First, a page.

Brunenburg to Brutus and Cicero

Brunenburg (Battle of), referred to in Tennyson’s King Harold, is the victory obtained in 938 by king Athelstan over the Danes.

Brunetta, mother of Chery (who married his cousin Fairstar).—Comtesse D’Aulnoy: Fairy Tales (“Princess Fairstar,” 1682).

Brunetta, the rival beauty of Phyllis. On one occasion Phyllis procured a most marvellous fabric of gold brocade in order to eclipse her rival; but Brunetta arrayed her train-bearer in a dress of the same material, and cut in the same fashion. Phyllis was so annoyed that she went home and died.—The Spectator.

Brunhild, queen of Issland, who made a vow that none should win her who could not surpass her in three trials of skill and strength: (1) hurling a spear; (2) throwing a stone; and (3) jumping. Günther king of Burgundy undertook the three contests, and by the aid of Siegfried succeeded in winning the martial queen. First, hurling a spear that three men could scarcely lift: the queen hurled it towards Günther, but Siegfried, in his invisible cloak, reversed its direction, causing it to strike the queen and knock her down. Next, throwing a stone so huge that twelve brawny men were employed to carry it: Brunhild lifted it on high, flung it twelve fathoms, and jumped beyond it. Again Siegfried helped his friend to throw it further, and in leaping beyond the stone. The queen, being fairly beaten, exclaimed to her liegemen, “I am no longer your queen and mistress; henceforth are ye the liegemen of Günther” (lied vii.). After marriage Brunhild was so obstreperous that the king again applied to Siegfried, who succeeded in depriving her of her ring and girdle, after which she became a very submissive wife.—The Nibelungen Lied.

Bruno (Bishop), bishop of Herbipolitanum. Sailing one day on the Danube with Henry III. emperor of Germany, they came to Ben Strudel (“the devouring gulf”), near Grinon Castle, in Austria. Here the voice of a spirit clamoured aloud, “Ho! ho! Bishop Bruno, whither art thou travelling? But go thy ways, bishop Bruno, for thou shalt travel with me to-night.” At night, while feasting with the emperor, a rafter fell on his head and killed him. Southey has a ballad called Bishop Bruno, but it deviates from the original legend given by Heywood in several particulars: It makes bishop Bruno hear the voice first on his way to the emperor, who had invited him to dinner; next, at the beginning of dinner; and thirdly, when the guests had well feasted. At the last warning an icecold hand touched him, and Bruno fell dead in the banquet-hall.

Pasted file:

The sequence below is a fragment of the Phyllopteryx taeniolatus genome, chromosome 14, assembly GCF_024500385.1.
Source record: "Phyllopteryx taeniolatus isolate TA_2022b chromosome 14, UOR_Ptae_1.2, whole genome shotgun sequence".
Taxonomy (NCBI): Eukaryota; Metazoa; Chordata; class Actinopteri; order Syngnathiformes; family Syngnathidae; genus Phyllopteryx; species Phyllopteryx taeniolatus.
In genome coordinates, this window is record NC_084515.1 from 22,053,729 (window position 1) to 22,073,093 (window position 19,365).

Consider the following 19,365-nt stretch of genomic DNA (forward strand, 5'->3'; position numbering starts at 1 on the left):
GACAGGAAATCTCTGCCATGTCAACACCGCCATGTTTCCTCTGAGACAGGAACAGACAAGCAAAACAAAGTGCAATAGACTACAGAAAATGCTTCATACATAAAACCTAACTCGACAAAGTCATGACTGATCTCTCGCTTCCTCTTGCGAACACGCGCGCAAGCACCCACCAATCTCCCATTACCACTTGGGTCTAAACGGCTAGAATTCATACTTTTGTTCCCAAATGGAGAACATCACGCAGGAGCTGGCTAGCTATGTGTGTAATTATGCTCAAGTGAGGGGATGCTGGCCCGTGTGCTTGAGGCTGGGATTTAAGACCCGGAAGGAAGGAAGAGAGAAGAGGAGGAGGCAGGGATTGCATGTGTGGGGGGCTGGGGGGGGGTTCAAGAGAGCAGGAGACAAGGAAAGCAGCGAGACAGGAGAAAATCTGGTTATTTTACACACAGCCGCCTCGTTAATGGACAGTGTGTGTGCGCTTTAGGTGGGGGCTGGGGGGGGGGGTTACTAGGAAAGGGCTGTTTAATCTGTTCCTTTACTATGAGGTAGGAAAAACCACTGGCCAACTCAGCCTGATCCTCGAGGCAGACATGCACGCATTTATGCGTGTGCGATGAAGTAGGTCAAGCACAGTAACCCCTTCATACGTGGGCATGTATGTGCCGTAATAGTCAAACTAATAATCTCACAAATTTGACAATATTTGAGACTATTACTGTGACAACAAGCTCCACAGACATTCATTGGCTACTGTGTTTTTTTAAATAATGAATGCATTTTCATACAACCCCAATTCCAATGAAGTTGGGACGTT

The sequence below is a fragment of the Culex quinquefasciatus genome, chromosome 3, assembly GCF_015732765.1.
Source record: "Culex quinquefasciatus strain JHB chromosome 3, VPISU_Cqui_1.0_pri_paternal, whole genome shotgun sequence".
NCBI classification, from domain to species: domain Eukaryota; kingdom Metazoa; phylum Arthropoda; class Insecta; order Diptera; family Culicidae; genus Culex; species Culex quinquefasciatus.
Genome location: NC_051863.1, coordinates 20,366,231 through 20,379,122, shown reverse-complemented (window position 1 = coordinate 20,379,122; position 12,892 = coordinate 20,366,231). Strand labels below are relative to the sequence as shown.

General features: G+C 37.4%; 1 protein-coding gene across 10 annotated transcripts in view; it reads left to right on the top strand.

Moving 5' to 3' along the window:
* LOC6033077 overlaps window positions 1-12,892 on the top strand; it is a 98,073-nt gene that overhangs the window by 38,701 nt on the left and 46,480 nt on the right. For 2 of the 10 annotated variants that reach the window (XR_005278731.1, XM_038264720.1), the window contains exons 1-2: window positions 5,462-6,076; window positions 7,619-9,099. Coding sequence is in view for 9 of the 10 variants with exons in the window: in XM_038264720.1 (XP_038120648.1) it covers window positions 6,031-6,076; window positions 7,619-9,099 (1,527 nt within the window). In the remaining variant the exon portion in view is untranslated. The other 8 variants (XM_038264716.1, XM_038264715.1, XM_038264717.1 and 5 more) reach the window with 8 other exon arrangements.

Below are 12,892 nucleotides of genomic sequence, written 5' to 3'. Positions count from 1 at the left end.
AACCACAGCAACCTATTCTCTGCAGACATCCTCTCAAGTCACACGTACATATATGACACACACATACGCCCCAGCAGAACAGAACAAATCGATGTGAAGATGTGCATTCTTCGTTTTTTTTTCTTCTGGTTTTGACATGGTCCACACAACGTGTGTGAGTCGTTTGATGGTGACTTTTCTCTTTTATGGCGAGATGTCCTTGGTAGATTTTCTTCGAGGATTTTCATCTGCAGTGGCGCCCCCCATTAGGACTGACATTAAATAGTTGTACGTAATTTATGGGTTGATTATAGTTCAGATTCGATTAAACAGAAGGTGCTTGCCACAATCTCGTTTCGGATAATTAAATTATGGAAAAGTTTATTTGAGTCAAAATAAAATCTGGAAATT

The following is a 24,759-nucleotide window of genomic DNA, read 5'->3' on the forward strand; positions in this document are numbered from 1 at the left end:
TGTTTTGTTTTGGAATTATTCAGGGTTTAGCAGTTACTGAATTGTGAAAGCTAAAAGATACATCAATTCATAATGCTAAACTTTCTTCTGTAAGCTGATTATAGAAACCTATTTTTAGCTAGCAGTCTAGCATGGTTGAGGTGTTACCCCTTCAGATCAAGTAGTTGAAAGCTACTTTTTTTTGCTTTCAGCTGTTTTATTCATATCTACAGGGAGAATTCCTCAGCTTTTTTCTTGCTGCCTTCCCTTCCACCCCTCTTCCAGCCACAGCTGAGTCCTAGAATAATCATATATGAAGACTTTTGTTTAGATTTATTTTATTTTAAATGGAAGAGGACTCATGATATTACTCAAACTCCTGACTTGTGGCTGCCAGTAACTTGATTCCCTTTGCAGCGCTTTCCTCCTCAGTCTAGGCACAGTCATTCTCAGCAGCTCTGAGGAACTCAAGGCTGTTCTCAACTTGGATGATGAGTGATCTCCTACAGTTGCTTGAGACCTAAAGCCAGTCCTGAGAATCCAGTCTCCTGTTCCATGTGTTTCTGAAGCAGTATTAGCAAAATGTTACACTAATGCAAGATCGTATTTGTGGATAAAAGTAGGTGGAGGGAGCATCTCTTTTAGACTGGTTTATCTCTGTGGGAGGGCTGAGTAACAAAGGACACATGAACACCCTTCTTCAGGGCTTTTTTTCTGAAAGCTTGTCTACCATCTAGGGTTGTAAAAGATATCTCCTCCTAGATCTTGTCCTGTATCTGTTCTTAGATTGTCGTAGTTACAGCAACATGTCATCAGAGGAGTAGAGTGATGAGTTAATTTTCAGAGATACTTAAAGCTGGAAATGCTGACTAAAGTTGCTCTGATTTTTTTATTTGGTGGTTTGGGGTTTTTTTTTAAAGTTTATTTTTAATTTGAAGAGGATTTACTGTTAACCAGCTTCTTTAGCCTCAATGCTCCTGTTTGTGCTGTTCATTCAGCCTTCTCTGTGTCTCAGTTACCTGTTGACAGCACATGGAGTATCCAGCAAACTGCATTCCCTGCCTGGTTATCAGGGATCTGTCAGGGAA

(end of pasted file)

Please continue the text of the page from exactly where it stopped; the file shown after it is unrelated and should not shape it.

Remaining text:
Brush, the impertinent English valet of lord Ogleby. If his lordship calls, he never hears unless he chooses; if his bell rings, he never answers it till it suits his pleasure. He helps himself freely to all his master’s things, and makes love to all the pretty chambermaids he comes into contact with.—Colman and Garrick: The Clandestine Marriage (1766).

Bruss (Robert the), an historical poem by Barbour, father of the Scotch vernacular poets. This Robert was Robert I. of Scotland (1276, 1306–1329). John Barbour lived 1316–1395. The full title of his poem is The Gestes of king Robert Bruce; it consists of 14,000 lines, and may be divided into twenty books. The verses are octosyllabic like Scott’s Marmion, etc.

Brut (Le), a metrical chronicle of Maître Wace, canon of Caen, in Normandy. It contains the earliest history of England, and other historical legends (twelfth century).

Brute , the first king of Britain (in mythical history). He was the son of Æneas Silvius (grandson of Ascanius and great-grandson of Æneas of Troy). Brute called London (the capital of his adopted country) Troynovant (New Troy). The legend is this: An oracle declared that Brute should be the death of both his parents; his mother died in childbirth, and at the age of 15 Brute shot his father accidentally in a deer-hunt. Being driven from Alba Longa, he collected a band of old Trojans and landed at Totness, in Devonshire. His wife was Innogen, daughter of Pandrasus king of Greece. His tale is told at length in the Chronicles of Geoffrey of Monmouth, in the first song of Drayton’s Polyolbion, and in Spenser’s Faërie Queene, ii.

Brute (Sir John), a coarse, surly, ill-mannered brute, whose delight was to “provoke” his young wife, who he tells us “is a young lady, a fine lady, a witty lady, and a virtuous lady, but yet I hate her.” In a drunken frolic he intercepts a tailor taking home a new dress to lady Brute; he insists on arraying himself therein,

  By PanEris using Melati.

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